Background & Aims Screening for colorectal cancer (CRC) relies on colonoscopy and/or fecal occult blood test while other (non-invasive) risk-stratification systems have not been implemented into European guidelines. Here, we evaluated the potential of Machine Learning (ML) methods to optimize prediction of advanced adenoma (AA). Patients & Methods 5862 individuals participating in a screening program for colorectal cancer were included after excluding patients with history of CRC, symptomatic patients and those with insufficient colonoscopy. Adenoma were diagnosed histologically with AA being ≥1cm in size, or high-grade dysplasia/ villous features being present. Clinical, laboratory and lifestyle parameters were assessed at the time of colonoscopy. Logistic regression (LR) and extreme gradient boosting algorithms (XGBoost) were evaluated for AA-prediction based on readily-available laboratory/clinical/lifestyle parameters. The dataset was divided into a derivation cohort (for model development and internal cross-validation) and an external validation cohort. Results The mean age was 58.7±9.7 years with 2811 males (48.0 %). 1404 (24.0 %) suffered from obesity (BMI≥30kg/m2), 871 (14.9 %) from diabetes, and 2095 (39.1 %) from the metabolic syndrome. Any adenoma was detected in 1884 (32.1 %) and any AA in 437 (7.5 %). 659 individuals (11.2 %) had a first-degree relative with a history of CRC. Modelling 36 laboratory parameters, 8 clinical parameters and data on 8 food types/dietary patterns, a moderate accuracy to predict AA with XGBoost (AUC of 0.66-0.68) and LR (AUC of 0.65-0.66) could be achieved. Limiting variables to established risk factors for AA did not significantly improve performance. Also, subgroup analyses in subjects without genetic predisposition or gender-specific analyses showed similar results. Conclusion ML, based on point prevalence laboratory and clinical information, does not accurately predict AA. Non-invasive risk-prediction seems insufficient to replace current CRC screening programs. However, the potential for sequential application before colonoscopy to increase pre-test probability warrants further investigation.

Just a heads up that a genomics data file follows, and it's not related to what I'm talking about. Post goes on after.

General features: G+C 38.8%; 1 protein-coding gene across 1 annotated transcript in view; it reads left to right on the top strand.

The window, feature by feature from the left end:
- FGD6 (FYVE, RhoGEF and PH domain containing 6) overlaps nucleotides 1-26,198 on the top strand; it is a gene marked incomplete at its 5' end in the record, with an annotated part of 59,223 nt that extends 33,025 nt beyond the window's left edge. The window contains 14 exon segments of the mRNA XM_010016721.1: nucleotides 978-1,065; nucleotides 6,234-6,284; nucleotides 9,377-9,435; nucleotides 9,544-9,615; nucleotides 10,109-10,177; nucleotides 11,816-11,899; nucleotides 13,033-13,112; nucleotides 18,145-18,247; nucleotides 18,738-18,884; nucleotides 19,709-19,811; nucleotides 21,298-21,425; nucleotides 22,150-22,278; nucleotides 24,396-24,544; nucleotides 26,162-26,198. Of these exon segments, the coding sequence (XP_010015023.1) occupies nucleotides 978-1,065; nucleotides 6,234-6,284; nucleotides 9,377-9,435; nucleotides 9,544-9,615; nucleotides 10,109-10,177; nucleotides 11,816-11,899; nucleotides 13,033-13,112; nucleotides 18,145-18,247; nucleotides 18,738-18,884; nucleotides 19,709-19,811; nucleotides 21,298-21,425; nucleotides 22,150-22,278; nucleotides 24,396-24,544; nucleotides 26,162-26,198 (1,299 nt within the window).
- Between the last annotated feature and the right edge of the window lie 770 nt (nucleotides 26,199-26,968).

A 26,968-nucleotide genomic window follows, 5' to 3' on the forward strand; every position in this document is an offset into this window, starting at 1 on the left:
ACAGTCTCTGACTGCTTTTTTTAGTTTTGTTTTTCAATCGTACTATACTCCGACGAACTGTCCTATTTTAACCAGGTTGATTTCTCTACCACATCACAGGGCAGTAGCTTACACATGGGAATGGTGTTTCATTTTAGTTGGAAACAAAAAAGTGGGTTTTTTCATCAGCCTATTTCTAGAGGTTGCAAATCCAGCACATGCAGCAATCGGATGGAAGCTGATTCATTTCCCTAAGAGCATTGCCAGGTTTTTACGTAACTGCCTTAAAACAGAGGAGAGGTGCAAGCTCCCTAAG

Gastroenterologist against the machine-opportunities and limitations of machine learning models for prediction of advanced adenoma

Behrooz Mamandipoor;Venet Osmani
2021

Abstract

Background & Aims Screening for colorectal cancer (CRC) relies on colonoscopy and/or fecal occult blood test while other (non-invasive) risk-stratification systems have not been implemented into European guidelines. Here, we evaluated the potential of Machine Learning (ML) methods to optimize prediction of advanced adenoma (AA). Patients & Methods 5862 individuals participating in a screening program for colorectal cancer were included after excluding patients with history of CRC, symptomatic patients and those with insufficient colonoscopy. Adenoma were diagnosed histologically with AA being ≥1cm in size, or high-grade dysplasia/ villous features being present. Clinical, laboratory and lifestyle parameters were assessed at the time of colonoscopy. Logistic regression (LR) and extreme gradient boosting algorithms (XGBoost) were evaluated for AA-prediction based on readily-available laboratory/clinical/lifestyle parameters. The dataset was divided into a derivation cohort (for model development and internal cross-validation) and an external validation cohort. Results The mean age was 58.7±9.7 years with 2811 males (48.0 %). 1404 (24.0 %) suffered from obesity (BMI≥30kg/m2), 871 (14.9 %) from diabetes, and 2095 (39.1 %) from the metabolic syndrome. Any adenoma was detected in 1884 (32.1 %) and any AA in 437 (7.5 %). 659 individuals (11.2 %) had a first-degree relative with a history of CRC. Modelling 36 laboratory parameters, 8 clinical parameters and data on 8 food types/dietary patterns, a moderate accuracy to predict AA with XGBoost (AUC of 0.66-0.68) and LR (AUC of 0.65-0.66) could be achieved. Limiting variables to established risk factors for AA did not significantly improve performance. Also, subgroup analyses in subjects without genetic predisposition or gender-specific analyses showed similar results. Conclusion ML, based on point prevalence laboratory and clinical information, does not accurately predict AA. Non-invasive risk-prediction seems insufficient to replace current CRC screening programs. However, the potential for sequential application before colonoscopy to increase pre-test probability warrants further investigation.
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Utilizza questo identificativo per citare o creare un link a questo documento: http://hdl.handle.net/11582/328392
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